During a Tuesday hearing on the failures of Silicon Valley Bank and Signature Bank, Pennsylvania Senator John Fetterman took the banks to task.
“Republicans want to give a work requirement for SNAP, you know, for a hungry family to have these kinds of penalties, or some kinds of working requirements. Shouldn’t you have a working requirement after we bail out your bank?” Fetterman challenged Silicon Valley Bank President Greg Becker. “Because [Republicans] seem to be more preoccupied [with] SNAP requirements for hungry people, but not about protecting the taxpayers that will bail [out the banks].”
Fetterman’s pointed question came in a larger line of questioning that pointed out the contradictions endemic within the American economy.
“Is it an inside joke that no matter how incompetent or how greedy, the government will always bail you out when your bank crashes?” Fetterman inquired. “Everyone has to realize that no matter how bad I behave, no matter how big my raise is, my bonuses and everything, we will come in and bail it,” he continued, asking Becker if he believes it’s all a “running joke in the circles of banking that ‘no matter how bad we have, we are going to be saved.’”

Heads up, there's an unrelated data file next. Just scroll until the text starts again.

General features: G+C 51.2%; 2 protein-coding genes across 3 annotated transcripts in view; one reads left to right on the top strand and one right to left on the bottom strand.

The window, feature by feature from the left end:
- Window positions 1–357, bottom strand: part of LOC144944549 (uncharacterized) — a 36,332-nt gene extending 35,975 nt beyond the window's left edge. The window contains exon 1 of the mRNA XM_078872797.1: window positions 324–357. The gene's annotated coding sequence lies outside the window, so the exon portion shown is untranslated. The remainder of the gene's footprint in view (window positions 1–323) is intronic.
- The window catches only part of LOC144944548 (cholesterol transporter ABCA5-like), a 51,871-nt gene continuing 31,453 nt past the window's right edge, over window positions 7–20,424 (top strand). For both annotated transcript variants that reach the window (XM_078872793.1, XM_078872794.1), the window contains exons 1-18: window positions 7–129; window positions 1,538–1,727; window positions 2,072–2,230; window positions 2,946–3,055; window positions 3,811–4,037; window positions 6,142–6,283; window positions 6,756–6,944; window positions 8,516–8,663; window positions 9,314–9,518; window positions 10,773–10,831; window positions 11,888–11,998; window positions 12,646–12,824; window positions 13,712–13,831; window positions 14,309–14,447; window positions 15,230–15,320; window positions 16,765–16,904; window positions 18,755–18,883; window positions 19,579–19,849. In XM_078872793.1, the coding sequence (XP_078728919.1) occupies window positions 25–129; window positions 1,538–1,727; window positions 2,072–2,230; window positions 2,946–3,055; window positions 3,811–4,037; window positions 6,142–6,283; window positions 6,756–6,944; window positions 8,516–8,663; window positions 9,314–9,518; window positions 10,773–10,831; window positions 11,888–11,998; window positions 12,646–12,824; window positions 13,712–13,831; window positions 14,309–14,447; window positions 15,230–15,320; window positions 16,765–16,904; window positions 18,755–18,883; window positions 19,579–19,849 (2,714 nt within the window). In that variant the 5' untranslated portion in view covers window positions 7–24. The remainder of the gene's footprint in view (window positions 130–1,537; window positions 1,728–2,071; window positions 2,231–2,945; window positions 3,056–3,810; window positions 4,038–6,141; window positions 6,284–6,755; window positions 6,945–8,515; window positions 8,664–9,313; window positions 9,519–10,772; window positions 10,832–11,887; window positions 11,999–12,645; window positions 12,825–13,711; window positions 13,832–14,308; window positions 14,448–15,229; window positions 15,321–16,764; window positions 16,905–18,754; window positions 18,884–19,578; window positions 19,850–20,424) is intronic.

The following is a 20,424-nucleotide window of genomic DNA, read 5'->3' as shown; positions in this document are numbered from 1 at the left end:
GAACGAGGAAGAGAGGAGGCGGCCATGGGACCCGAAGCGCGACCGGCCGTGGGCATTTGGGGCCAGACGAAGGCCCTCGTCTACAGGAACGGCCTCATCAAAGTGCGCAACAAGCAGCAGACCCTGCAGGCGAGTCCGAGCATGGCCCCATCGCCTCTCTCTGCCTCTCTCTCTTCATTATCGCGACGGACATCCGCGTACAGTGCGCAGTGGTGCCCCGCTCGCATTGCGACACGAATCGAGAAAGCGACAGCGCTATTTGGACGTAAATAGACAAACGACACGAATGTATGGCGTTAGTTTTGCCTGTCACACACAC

“I don’t believe that’s the case,” Becker responded.
“Really?” Fetterman said, incredulously. “Do you believe that that is not outrageous: that no matter how deplorable your performance is, you are made whole—all by taxpayers.… What if we didn’t come out and bail out your bank, what would’ve happened?”
Becker answered by saying that their shareholders did lose their value, that he believes it was important to protect their clients, and that businesses would have been significantly impacted if they were not bailed out.
“Is it a staggering responsibility that the head of a bank could literally crash our economy?” Fetterman countered. “It’s astonishing.… They also realize that now they have a guaranteed way to be saved,” he continued. “Isn’t it appropriate that this kind of control should be more stricter?”
Fetterman posed more and more questions challenging such a status quo—in which banks can make off just fine no matter their negligence, while taxpayers pay for the life-ring buoys while being subject to stricter requirements for benefits—to no answers.
“Thank you, Senator Fetterman; didn’t see an eagerness on the panel to answer your questions, thank you,” Senator Sherrod Brown concluded.